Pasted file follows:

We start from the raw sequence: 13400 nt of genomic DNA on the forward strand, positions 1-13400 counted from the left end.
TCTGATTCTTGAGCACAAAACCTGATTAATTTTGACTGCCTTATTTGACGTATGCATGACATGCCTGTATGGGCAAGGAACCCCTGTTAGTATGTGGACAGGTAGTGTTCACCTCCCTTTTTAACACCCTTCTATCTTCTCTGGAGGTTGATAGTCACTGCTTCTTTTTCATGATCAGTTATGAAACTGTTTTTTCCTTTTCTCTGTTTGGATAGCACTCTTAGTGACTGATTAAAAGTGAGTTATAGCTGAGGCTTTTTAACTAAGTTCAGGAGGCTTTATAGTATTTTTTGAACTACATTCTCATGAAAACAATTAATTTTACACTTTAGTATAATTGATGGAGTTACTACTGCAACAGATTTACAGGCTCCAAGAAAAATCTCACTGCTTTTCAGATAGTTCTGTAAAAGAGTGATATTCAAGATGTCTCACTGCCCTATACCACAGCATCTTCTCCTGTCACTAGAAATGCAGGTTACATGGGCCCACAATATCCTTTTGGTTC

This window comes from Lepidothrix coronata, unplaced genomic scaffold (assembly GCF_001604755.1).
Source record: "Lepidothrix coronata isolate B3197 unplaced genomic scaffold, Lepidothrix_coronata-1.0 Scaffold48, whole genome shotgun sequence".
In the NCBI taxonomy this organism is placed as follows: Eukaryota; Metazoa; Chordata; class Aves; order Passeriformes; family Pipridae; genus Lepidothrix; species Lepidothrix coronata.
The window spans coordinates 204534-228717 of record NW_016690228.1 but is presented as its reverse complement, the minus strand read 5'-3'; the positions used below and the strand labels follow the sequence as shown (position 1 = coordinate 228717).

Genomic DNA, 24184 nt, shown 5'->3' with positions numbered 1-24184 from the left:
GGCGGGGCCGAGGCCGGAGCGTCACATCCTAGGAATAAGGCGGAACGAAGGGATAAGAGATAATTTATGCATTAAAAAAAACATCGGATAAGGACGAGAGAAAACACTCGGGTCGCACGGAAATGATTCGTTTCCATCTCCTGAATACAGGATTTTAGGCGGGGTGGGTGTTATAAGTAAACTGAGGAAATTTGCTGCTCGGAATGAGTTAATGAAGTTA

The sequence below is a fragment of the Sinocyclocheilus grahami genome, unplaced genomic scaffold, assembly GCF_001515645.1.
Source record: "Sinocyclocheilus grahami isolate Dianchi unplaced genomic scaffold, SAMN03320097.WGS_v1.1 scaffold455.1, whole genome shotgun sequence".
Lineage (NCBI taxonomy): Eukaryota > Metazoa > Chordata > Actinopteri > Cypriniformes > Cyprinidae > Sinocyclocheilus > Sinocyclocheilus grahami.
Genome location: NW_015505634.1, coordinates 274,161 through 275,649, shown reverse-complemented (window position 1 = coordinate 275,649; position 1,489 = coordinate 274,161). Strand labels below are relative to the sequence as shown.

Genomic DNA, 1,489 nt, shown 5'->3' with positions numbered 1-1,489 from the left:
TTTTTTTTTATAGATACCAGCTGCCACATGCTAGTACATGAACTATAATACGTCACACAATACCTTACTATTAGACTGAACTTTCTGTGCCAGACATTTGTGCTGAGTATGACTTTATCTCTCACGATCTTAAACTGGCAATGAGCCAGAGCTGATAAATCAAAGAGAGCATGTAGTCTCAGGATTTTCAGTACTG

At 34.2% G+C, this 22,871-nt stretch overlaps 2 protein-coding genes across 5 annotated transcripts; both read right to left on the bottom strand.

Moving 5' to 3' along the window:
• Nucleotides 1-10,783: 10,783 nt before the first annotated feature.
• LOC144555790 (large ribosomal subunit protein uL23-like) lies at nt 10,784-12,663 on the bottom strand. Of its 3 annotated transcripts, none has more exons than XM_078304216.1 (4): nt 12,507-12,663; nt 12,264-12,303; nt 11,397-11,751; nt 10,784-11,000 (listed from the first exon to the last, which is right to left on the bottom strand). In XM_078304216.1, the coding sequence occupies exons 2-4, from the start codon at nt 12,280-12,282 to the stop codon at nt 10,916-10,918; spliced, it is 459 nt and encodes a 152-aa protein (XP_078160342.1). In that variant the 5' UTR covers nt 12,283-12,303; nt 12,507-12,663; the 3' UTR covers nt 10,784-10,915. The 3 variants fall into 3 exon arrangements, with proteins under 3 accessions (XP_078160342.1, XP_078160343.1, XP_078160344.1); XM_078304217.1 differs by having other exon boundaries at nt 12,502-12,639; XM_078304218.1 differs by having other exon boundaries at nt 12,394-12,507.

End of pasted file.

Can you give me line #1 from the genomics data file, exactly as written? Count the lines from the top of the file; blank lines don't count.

We start from the raw sequence: 13400 nt of genomic DNA on the forward strand, positions 1-13400 counted from the left end.